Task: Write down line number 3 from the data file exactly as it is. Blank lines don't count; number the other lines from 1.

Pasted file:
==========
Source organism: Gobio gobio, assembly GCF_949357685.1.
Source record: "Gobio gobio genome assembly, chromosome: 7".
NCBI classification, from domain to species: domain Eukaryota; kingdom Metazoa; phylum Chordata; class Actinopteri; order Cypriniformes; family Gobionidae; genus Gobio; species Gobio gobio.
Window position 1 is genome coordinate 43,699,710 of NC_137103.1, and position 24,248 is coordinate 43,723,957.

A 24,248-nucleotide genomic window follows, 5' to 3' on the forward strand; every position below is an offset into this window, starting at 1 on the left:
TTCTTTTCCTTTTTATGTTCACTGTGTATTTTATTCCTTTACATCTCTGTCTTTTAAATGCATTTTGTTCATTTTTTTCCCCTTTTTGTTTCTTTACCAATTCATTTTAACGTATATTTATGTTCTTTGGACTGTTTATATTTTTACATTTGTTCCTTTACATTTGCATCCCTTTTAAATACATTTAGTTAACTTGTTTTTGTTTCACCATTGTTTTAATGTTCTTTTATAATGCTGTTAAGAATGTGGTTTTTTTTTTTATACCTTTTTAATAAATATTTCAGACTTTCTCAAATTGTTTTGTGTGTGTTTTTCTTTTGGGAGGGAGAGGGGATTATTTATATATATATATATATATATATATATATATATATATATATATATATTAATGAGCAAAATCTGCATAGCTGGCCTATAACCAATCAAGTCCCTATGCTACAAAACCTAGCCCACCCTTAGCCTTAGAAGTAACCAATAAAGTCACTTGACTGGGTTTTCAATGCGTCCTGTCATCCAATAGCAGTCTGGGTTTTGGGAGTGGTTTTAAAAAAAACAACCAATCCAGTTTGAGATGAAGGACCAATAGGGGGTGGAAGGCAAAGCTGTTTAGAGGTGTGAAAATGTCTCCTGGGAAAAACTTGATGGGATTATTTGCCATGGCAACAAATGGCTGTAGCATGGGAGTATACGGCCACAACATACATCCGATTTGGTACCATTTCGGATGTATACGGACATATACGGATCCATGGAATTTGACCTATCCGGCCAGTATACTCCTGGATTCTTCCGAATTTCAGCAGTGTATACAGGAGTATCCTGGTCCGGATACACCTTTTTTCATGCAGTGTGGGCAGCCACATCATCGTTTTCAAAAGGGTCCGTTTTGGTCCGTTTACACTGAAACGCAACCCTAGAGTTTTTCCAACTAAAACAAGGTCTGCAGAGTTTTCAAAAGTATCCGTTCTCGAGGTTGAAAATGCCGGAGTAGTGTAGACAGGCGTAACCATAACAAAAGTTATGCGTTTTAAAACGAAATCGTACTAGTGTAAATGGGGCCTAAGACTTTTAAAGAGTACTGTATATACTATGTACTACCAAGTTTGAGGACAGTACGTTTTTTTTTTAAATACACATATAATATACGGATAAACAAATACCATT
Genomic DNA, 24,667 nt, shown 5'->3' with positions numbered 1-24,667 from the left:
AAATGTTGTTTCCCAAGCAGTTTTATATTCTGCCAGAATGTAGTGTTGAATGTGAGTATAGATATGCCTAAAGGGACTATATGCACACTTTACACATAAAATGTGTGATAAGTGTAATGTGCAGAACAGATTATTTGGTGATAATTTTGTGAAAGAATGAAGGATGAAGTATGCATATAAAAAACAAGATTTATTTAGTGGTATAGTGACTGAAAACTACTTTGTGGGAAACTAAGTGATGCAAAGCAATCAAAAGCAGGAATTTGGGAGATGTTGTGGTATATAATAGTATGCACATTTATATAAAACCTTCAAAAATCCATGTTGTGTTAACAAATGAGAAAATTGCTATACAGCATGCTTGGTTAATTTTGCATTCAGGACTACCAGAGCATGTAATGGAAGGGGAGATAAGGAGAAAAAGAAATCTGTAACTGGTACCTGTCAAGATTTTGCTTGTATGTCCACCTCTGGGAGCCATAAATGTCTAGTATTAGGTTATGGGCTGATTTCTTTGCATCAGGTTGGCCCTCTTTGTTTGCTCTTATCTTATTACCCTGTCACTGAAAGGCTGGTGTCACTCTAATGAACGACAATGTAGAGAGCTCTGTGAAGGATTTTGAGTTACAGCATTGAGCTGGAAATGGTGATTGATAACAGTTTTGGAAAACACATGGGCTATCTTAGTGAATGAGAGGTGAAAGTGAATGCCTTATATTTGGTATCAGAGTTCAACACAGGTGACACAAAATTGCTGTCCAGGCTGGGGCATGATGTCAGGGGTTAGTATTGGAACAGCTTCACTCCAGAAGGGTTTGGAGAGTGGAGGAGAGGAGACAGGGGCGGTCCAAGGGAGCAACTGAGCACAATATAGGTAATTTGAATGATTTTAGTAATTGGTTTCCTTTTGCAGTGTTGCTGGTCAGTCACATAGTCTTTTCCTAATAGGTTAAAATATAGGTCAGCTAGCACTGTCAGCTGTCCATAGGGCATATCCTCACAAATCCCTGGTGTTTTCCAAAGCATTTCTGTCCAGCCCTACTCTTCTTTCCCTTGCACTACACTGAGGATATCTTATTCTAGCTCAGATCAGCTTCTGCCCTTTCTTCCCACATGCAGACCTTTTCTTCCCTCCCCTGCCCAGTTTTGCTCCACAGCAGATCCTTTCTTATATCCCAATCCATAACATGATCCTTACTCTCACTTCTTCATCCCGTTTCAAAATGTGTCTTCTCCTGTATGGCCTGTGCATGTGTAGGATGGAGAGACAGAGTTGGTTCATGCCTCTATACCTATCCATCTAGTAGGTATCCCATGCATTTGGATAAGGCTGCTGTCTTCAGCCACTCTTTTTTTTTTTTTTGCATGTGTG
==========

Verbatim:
NCBI classification, from domain to species: domain Eukaryota; kingdom Metazoa; phylum Chordata; class Actinopteri; order Cypriniformes; family Gobionidae; genus Gobio; species Gobio gobio.